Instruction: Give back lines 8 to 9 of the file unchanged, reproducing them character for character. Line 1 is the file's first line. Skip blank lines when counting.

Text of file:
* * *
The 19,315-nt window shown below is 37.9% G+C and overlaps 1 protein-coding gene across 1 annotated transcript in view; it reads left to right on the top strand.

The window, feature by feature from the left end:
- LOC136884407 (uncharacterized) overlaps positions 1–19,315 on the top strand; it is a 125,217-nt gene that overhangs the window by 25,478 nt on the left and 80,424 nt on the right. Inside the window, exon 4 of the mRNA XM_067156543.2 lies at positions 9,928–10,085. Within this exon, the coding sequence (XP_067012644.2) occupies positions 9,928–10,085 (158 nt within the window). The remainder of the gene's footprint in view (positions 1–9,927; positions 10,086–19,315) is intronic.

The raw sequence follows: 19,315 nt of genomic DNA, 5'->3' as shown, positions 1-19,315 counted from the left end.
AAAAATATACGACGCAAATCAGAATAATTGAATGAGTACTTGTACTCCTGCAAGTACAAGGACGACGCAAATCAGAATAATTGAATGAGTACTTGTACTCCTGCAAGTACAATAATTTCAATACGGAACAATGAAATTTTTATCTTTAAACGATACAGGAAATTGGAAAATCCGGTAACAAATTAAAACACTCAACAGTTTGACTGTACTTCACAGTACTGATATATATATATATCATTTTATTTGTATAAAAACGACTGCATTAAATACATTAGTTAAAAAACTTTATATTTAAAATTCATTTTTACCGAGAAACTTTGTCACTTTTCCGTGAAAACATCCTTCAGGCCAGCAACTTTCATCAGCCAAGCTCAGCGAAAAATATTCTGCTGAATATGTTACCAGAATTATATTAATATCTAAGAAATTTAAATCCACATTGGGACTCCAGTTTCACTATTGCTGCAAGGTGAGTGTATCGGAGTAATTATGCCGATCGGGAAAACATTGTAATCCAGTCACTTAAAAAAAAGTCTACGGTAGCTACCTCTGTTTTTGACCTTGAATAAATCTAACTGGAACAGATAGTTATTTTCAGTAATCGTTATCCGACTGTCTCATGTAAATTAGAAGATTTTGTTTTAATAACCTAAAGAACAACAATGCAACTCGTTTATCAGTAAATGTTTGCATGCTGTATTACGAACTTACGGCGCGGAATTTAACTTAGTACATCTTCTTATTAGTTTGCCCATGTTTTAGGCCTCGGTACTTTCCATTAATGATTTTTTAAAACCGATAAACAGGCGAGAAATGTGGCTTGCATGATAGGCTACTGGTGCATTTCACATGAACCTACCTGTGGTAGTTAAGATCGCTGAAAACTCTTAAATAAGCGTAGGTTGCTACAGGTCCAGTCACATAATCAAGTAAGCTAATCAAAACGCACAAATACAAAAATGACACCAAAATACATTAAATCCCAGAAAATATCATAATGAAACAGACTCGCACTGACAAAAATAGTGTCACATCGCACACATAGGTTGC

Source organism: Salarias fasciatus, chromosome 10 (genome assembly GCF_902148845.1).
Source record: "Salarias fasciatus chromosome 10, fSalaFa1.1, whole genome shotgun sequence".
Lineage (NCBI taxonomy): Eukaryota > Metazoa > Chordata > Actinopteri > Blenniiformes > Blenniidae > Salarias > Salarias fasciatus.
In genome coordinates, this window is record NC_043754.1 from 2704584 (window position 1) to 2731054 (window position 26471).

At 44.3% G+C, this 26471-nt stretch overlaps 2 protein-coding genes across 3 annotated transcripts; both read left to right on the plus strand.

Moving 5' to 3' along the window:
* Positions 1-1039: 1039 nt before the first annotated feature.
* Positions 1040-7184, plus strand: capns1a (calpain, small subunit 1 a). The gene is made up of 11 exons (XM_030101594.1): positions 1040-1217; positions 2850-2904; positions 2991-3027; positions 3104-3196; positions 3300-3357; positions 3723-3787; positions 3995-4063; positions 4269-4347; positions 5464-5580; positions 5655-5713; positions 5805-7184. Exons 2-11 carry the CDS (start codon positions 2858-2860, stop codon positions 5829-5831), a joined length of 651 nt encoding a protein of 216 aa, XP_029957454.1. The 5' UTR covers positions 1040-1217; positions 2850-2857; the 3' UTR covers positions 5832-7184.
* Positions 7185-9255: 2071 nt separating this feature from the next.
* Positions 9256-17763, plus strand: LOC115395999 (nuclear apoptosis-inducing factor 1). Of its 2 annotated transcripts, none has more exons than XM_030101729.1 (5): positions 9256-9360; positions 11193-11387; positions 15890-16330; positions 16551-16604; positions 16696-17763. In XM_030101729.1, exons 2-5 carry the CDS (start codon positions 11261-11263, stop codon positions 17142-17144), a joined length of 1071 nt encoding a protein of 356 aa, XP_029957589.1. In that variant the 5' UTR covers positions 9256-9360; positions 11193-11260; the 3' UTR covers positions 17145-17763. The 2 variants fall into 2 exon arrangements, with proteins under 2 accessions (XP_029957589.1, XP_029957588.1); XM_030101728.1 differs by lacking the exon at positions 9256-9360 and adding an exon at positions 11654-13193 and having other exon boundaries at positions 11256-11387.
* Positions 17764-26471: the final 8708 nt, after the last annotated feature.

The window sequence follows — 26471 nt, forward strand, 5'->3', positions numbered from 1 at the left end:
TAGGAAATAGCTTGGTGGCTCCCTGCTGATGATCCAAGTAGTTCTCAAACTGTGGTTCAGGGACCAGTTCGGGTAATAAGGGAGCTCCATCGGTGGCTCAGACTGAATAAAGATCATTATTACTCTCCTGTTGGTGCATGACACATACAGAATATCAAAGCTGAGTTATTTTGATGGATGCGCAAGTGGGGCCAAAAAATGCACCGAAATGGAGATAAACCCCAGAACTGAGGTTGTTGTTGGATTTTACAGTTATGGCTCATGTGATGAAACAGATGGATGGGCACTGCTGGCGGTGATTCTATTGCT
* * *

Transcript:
Lineage (NCBI taxonomy): Eukaryota > Metazoa > Chordata > Actinopteri > Blenniiformes > Blenniidae > Salarias > Salarias fasciatus.
In genome coordinates, this window is record NC_043754.1 from 2704584 (window position 1) to 2731054 (window position 26471).